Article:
Revealing Disparities: Black Americans Overlooked in National Financial Recovery, Report Finds
The Joint Center for Political and Economic Studies has released a report detailing the current state of the financial lives of Black Americans, concluding that there have been too few improvements even as the country’s economy has begun to recover.
In “Pessimism and Hope: A Survey of the Financial Status and Aspirations of Black Americans,” The Joint Center found that more than 57 percent of Black Americans have credit card debt, about 32 percent have student loan debt, and over 28 percent have mortgage debt, according to the NNPA/Black Press of America.
The Joint Center, founded in 1970 to “lend a hand to Black leaders as they traveled the uncharted road from civil rights activism to the political establishment,” also found that about one-third of Black Americans report having more debt than they feel is manageable, leading to increased stress and financial concerns.
“By collecting and analyzing new data on Black Americans specifically, we gain insights into the economic well-being of Black communities — and, therefore, the combined national economy — in the wake of the COVID-19 pandemic,” Jessica Fulton, vice president of policy for the Joint Center, said in a news release. “Our findings will serve public and private sector decision-makers committed to connecting more Americans to economic opportunities, especially those focused on financial well-being and wealth building.”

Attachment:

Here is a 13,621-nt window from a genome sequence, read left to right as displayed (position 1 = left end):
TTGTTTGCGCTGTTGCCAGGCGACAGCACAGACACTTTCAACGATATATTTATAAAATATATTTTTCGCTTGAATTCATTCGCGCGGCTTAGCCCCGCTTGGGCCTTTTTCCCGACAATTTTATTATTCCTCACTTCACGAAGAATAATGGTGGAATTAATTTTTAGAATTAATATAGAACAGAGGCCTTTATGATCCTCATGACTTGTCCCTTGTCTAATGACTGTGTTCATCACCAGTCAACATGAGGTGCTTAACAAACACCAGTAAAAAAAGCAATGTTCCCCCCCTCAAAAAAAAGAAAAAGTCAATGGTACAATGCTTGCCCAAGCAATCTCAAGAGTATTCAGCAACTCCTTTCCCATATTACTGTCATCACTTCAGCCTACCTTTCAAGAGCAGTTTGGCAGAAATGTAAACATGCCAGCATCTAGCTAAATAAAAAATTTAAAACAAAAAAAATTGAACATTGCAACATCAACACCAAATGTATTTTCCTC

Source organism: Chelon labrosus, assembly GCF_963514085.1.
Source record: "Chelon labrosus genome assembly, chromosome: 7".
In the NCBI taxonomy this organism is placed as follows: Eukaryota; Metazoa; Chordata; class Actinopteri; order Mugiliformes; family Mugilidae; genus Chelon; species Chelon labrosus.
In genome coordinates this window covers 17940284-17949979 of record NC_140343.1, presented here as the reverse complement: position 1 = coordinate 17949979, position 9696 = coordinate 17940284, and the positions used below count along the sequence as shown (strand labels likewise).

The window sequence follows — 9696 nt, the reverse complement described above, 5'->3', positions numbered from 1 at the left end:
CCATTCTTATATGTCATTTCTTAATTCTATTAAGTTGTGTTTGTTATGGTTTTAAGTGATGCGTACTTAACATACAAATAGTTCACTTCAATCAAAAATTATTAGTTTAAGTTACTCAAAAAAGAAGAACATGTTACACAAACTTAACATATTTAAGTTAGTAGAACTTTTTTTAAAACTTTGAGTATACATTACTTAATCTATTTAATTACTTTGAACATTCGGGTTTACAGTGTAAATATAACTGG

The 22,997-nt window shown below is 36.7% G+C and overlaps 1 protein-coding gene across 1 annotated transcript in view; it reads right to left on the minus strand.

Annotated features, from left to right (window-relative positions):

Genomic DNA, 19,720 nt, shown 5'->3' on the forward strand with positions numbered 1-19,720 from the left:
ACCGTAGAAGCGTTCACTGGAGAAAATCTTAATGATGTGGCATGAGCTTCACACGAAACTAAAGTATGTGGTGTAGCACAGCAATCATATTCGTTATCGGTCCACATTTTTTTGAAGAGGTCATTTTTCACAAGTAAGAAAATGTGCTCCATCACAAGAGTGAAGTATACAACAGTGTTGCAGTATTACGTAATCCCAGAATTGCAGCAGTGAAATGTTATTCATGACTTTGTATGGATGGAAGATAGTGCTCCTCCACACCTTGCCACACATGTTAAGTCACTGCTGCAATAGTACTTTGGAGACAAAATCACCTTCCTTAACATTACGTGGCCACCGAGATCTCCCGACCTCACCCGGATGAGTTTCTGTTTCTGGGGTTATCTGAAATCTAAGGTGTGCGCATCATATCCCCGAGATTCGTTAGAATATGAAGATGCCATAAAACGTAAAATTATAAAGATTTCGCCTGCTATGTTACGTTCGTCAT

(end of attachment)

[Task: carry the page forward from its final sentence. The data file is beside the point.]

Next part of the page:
The research also suggests that most Black Americans’ financial goals revolve around meeting their most basic needs as well as more immediate goals, according to NNPA/Black Press of America. Eighty percent of Black adults name not living paycheck to paycheck, not worrying about monthly bills, and being able to maintain an emergency fund as part of their chief financial desires.
Also, the outlet reported, nearly half of Black Americans earning $60,000 or more annually reported having a good or very good credit score; only 16 percent of Black Americans who make $30,000 or less per year, reported having good or very good credit scores.